Initially Austen’s presentation of Mrs. Bennet is quite manipulative with regard to her actual effect. Our impression of her is she is a comical character, a silly woman who is a figure of ridicule. As Austen introduces her firstly as a light-hearted character, her vulgarity unlike Beverly’s is disguised, and instead built up and developed throughout the novel. This is emphasised when she hears of Mr Bingley’s arrival in the area and becomes set on him marrying one of his daughters: “My dear Mr. Bennet” replied his wife. “How can you be so tiresome! You must know that I am thinking of his marrying one of them”.
Austen characterises Mrs. Bennet immediately here by showing her obsession with marriage and it is through this profound obsession that Mrs. Bennet’s character becomes vulgar and grotesque, but also a victim as the effects of her society. Mrs. Bennet differs from Beverly quite significantly here her interests in the affluent and higher social classes are to improve her daughter’s social status and supposed welfare, this could appear incomparable to Beverly as Beverly is childless, however similarly to Mrs. Bennet Beverly’s behaviour to others is cold; she lacks a great deal of empathy to her guests and her husband. Beverly is more blatent with her behaviour towards others she talks herself up and puts others down and criticises them, this is shown in the play through her hassling comments to Sue about Abigail (her fifteen year old daughter) are inappropriate and are clearly used to agitate and trouble Sue.
Leigh’s characterisation of Beverly is dramatic. Beverly crude desire to better everyone is distinct. Beverly has no shame in her behaviour, which is shocking, as this desire is a characteristic most people wish to keep concealed. The relationship Leigh presents between Beverly and her husband is in conflict because Beverly’s desires to better everyone. Beverly routinely belittles him and ridicules his interests and passions. Although Laurence appears to be a successful estate agent, through Beverly’s constant demeaning, we watch him crumble and his character’s strength deteriorate until the final tragic climax of the play. Leigh appears to want his audience to witness this distressing breakdown of an intelligent man because of the actions of another character. Laurence’s attempts to hold conversation with Susan, in whom he sees a kindred spirit, unlike Beverly whom it appears cannot hold a deep or sophisticated conversation. Beverly is silent during this; she cannot add anything to a conversation of this calibre and is bitter that she for once is not the centre of conversation.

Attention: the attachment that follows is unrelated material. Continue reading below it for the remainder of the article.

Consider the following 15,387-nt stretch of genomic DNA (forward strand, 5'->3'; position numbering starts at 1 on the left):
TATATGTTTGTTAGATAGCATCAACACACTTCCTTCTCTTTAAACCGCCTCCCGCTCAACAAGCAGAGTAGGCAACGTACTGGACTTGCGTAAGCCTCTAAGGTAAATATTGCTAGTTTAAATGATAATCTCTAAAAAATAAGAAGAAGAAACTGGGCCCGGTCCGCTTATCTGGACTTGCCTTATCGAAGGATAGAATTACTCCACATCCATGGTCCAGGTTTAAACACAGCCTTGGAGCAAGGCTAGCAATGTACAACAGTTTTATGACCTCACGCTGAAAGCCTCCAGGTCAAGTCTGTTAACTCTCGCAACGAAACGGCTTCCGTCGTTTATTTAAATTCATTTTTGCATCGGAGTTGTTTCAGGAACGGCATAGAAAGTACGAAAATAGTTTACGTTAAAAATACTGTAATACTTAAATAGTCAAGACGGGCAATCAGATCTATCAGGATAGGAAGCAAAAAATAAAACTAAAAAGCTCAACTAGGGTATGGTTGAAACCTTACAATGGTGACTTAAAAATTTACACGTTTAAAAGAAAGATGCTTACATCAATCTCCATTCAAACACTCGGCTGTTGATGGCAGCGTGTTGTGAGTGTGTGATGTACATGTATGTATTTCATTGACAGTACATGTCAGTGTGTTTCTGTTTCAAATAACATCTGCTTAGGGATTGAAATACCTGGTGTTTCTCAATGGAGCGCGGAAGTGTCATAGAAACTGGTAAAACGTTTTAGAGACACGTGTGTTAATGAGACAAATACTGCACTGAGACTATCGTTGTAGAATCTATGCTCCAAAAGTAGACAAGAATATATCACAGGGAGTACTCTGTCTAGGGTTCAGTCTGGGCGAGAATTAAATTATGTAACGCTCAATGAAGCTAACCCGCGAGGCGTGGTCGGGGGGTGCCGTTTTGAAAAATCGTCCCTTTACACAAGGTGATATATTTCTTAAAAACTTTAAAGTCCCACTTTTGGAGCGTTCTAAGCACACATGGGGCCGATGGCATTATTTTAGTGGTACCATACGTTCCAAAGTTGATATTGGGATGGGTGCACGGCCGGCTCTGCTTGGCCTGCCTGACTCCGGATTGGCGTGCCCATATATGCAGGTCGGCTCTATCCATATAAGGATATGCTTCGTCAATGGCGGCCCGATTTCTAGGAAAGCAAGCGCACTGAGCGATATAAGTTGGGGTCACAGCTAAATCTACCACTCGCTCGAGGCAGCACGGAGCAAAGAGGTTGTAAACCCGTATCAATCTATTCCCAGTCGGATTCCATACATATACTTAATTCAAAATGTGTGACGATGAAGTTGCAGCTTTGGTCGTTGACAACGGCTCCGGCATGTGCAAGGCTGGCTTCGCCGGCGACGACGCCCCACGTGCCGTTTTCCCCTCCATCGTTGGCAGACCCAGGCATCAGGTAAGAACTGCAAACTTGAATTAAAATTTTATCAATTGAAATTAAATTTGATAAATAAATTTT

Later in Act 2, Laurence becomes animated speaking about Van Gogh, Beverly in response to this becomes frustrated and shuts him down: ” Thankyou Laurence! We don’t want all the gory details”. Beverly’s tendency to speak for her guests whilst putting other characters down is offensive and embarrassing to the audience and for other characters. Beverly cuts Laurence off whenever he is enthused or entertaining anyone, Beverly is presented as a character who cannot stand someone else leading the conversation. Beverly’s poor behaviour towards Laurence’s results in him having a heart attack. Leigh presents this a direct cause of Beverly’s prolonged disposition and behaviour towards Laurence. His heart attacks occurs when Beverly crosses the line by bringing down “That cheap pornographic trash”. “To the audience Beverly is unbearable and Leigh presents that Laurence has lived with this tortuous women and he could only take so much. Beverly even blames Laurence for his own death: ” Angela, I told him this would happen”. Beverly’s actions are an experiment of her levels of control, dominantion and used as a tool for the dramatic tension of the play, both with Susan’s rushing to the lavatory and her explicit flirting with Tony.
Like Beverly Mrs. Bennet’s behaviour has a negative impact on those around her. The episode describing Jane’s fever is treated with mild disdain and appears comical. However as the novel continues it becomes clear that Mrs. Bennet’s once comical behaviour has the potential to sabotage the long term happiness of her daughters. Austen portrays Mrs. Bennet in a negative manner with destructive implications. This couldn’t be conveyed more than the episode in which Mrs. Bennet is insistent on Elizabeth to accept the proposal of marriage to Mr. Collins. Yes it may be financially wise for Elizabeth to marry Mr. Collins however Elizabeths character does not share this desire for money and financial security, Mrs. Bennet as her mother should be aware that this would have not been a happy ending or in the best interests of her daughter.